The literature review
The literature review is a working document: it will be scoped and updated throughout the research process in response to changes both in the research question and the focus of the project. The literature review is the heart of the thesis, establishing the framework and terms of reference as well as the candidate’s understanding of the topic. It is the map upon which the scholar places his/her own “pin” to locate their work within the discipline and field. Many PhD examiners will head straight to the Literature Review chapter when examining a thesis. If this chapter is not of doctoral quality and standard then it can have a damaging impact on the rest of the thesis.
"An analytical synthesis covering all known literature on the problem, including that in other languages demonstrating high level and conceptual thinking and both summative and formative evaluation of previous work on the problem. There is also depth and breadth of discussion on relevant philosophical traditions and the ways in which they relate to the problem"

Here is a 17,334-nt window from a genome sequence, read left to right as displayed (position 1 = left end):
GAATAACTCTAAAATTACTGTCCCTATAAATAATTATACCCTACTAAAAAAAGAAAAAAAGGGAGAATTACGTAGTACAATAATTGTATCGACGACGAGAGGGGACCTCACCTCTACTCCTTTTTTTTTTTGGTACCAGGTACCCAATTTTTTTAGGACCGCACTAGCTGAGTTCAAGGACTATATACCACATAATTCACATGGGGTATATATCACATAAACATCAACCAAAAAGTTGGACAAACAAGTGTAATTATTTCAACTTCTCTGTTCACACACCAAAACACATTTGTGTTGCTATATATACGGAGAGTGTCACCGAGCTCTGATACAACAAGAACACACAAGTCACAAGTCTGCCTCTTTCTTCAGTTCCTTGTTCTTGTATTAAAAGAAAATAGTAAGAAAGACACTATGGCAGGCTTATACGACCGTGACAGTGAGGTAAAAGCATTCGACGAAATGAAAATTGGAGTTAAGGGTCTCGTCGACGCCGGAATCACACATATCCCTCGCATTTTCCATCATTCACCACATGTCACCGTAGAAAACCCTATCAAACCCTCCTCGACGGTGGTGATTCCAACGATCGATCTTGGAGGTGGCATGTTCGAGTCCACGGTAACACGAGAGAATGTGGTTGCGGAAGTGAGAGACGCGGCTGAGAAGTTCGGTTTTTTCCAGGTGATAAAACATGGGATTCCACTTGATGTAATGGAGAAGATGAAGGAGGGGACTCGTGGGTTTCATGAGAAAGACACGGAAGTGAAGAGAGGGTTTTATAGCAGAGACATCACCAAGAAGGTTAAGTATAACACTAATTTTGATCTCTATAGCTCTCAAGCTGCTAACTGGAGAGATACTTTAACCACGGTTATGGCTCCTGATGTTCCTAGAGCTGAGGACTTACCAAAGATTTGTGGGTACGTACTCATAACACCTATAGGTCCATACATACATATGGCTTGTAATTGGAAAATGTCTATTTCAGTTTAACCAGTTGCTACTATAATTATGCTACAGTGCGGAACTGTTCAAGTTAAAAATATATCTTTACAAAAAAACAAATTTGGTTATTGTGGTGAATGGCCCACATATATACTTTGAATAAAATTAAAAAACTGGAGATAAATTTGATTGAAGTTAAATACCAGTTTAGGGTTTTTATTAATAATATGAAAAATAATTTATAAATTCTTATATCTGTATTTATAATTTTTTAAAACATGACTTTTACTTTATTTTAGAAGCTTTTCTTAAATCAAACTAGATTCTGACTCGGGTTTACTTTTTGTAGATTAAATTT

C. Hart, Doing a Literature Review (Sage, 1998)
When assessing the current methodological approaches in your field you might consider the following:
- Agreed methods
- Tools used - standard approaches, tools, arguments, procedures
- Agreed criteria and methods for evaluation
- Agreed concepts/conceptual framework
- How is the choice justified?
- How are contributions evaluated?
- Are the findings/arguments valid?
- Is the methodology appropriate and sound?
- Are the conclusions sound?
- Alternative explanations
- Has the study been cited in other publications? Approved or criticised?
(See C. Hart, 'Searching for and reviewing the literature', 183)
The following checklist marks an effective literature search and review:
- Shows a clear understanding of your topic
- Includes all the key landmark studies
- States honestly the arguments presented in the literature
- Reaches conclusions which are justifiable
- Shows the gap in knowledge which your research intends to address